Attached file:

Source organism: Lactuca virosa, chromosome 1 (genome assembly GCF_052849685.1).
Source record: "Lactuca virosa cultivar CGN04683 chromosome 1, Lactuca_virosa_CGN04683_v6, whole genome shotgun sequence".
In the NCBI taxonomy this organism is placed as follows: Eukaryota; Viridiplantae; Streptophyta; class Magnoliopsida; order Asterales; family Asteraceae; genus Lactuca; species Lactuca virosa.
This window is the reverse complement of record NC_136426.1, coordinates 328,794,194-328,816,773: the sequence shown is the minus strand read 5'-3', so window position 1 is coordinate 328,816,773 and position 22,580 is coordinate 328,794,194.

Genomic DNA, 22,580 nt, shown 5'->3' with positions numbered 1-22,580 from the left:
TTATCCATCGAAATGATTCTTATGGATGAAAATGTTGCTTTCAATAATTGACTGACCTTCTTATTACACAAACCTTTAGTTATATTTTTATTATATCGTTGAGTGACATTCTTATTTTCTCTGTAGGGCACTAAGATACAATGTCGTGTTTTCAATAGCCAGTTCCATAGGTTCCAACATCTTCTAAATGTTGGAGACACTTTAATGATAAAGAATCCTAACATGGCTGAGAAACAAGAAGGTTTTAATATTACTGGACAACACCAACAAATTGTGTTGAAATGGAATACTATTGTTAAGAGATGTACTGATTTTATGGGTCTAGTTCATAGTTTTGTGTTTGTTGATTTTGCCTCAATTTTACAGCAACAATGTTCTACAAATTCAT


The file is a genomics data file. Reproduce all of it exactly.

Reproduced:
Source organism: Lactuca virosa, chromosome 1 (genome assembly GCF_052849685.1).
Source record: "Lactuca virosa cultivar CGN04683 chromosome 1, Lactuca_virosa_CGN04683_v6, whole genome shotgun sequence".
In the NCBI taxonomy this organism is placed as follows: Eukaryota; Viridiplantae; Streptophyta; class Magnoliopsida; order Asterales; family Asteraceae; genus Lactuca; species Lactuca virosa.
This window is the reverse complement of record NC_136426.1, coordinates 328,794,194-328,816,773: the sequence shown is the minus strand read 5'-3', so window position 1 is coordinate 328,816,773 and position 22,580 is coordinate 328,794,194.

Genomic DNA, 22,580 nt, shown 5'->3' with positions numbered 1-22,580 from the left:
TTATCCATCGAAATGATTCTTATGGATGAAAATGTTGCTTTCAATAATTGACTGACCTTCTTATTACACAAACCTTTAGTTATATTTTTATTATATCGTTGAGTGACATTCTTATTTTCTCTGTAGGGCACTAAGATACAATGTCGTGTTTTCAATAGCCAGTTCCATAGGTTCCAACATCTTCTAAATGTTGGAGACACTTTAATGATAAAGAATCCTAACATGGCTGAGAAACAAGAAGGTTTTAATATTACTGGACAACACCAACAAATTGTGTTGAAATGGAATACTATTGTTAAGAGATGTACTGATTTTATGGGTCTAGTTCATAGTTTTGTGTTTGTTGATTTTGCCTCAATTTTACAGCAACAATGTTCTACAAATTCAT